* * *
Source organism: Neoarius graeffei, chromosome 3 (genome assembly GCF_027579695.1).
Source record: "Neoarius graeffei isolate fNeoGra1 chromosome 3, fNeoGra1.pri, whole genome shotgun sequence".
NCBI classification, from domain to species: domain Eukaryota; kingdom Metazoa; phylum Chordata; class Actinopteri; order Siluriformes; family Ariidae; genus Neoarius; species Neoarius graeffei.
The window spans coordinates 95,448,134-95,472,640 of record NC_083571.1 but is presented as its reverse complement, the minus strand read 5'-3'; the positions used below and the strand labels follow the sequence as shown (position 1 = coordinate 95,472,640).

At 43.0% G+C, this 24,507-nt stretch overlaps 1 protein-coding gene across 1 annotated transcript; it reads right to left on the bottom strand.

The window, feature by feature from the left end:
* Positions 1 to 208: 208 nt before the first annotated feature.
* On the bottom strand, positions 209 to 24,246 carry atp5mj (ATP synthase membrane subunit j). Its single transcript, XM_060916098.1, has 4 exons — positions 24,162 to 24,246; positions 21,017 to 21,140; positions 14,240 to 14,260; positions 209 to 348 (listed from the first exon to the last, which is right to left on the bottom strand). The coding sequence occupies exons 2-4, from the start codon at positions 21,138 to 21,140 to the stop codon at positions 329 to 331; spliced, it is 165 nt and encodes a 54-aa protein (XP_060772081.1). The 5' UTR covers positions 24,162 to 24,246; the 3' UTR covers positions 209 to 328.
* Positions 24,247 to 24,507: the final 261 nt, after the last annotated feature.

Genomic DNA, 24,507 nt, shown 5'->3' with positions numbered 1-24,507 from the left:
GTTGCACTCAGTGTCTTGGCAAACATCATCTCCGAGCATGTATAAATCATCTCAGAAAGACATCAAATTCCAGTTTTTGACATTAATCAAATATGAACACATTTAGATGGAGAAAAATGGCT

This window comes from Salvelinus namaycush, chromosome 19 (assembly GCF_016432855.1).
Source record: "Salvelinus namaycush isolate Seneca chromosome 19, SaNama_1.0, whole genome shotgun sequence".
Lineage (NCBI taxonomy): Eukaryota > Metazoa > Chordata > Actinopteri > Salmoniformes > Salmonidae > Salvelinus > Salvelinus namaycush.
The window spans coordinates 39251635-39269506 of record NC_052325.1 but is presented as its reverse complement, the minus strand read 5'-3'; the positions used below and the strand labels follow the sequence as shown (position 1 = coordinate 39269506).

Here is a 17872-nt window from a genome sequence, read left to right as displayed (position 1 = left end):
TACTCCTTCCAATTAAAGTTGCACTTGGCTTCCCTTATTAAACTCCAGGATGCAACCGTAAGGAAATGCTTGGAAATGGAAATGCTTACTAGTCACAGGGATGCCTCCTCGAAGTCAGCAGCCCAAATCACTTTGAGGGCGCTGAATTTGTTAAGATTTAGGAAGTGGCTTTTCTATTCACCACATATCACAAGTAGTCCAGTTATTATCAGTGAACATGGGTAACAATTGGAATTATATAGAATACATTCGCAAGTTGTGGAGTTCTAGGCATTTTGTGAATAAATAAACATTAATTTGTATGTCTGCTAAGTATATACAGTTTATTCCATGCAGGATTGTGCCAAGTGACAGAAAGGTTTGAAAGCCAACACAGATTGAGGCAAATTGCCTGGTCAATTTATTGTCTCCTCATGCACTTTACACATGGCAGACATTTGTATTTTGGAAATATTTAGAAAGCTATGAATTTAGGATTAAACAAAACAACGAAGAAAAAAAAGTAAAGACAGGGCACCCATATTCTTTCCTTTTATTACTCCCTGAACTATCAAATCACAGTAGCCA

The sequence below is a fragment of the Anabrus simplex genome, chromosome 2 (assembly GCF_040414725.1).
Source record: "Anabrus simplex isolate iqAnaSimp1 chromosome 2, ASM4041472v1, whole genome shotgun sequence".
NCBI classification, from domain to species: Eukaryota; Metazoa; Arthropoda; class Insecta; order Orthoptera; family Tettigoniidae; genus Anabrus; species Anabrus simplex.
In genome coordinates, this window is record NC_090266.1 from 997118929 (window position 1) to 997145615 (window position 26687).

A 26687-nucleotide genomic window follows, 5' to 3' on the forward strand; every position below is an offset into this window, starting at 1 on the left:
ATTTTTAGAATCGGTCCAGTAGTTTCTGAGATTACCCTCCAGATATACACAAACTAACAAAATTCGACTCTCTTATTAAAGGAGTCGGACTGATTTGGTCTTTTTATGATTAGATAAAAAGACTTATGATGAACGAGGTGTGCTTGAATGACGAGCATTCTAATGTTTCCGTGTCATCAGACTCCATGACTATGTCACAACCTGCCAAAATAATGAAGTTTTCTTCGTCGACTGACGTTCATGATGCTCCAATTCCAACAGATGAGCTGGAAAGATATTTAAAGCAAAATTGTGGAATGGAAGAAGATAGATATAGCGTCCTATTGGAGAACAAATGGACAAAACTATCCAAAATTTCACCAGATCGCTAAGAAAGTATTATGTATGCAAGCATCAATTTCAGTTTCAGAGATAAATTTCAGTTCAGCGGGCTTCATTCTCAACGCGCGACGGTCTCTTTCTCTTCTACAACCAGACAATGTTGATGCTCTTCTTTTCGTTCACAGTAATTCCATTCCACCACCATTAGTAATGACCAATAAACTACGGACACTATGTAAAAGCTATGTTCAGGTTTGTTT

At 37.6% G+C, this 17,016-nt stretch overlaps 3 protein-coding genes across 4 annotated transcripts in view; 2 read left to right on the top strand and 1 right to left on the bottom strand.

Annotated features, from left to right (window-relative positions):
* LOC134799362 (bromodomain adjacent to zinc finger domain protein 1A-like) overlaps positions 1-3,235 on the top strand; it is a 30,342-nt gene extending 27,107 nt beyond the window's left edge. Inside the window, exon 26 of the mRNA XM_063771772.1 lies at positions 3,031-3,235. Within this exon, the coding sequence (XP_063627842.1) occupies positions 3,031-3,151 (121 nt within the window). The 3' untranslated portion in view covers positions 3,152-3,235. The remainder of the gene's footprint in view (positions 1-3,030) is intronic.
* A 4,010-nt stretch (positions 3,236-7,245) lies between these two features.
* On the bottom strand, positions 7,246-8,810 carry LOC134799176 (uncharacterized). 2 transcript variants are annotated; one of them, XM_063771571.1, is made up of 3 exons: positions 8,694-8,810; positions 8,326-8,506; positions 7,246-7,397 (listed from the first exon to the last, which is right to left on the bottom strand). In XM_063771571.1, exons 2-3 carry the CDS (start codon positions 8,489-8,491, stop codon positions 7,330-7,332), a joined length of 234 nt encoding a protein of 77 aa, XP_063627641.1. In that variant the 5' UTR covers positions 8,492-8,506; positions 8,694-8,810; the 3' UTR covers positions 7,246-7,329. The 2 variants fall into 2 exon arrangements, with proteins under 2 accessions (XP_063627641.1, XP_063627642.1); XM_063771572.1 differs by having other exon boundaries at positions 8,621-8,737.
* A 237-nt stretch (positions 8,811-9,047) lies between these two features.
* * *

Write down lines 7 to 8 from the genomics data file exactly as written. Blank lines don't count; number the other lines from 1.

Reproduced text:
* Positions 1 to 208: 208 nt before the first annotated feature.
* On the bottom strand, positions 209 to 24,246 carry atp5mj (ATP synthase membrane subunit j). Its single transcript, XM_060916098.1, has 4 exons — positions 24,162 to 24,246; positions 21,017 to 21,140; positions 14,240 to 14,260; positions 209 to 348 (listed from the first exon to the last, which is right to left on the bottom strand). The coding sequence occupies exons 2-4, from the start codon at positions 21,138 to 21,140 to the stop codon at positions 329 to 331; spliced, it is 165 nt and encodes a 54-aa protein (XP_060772081.1). The 5' UTR covers positions 24,162 to 24,246; the 3' UTR covers positions 209 to 328.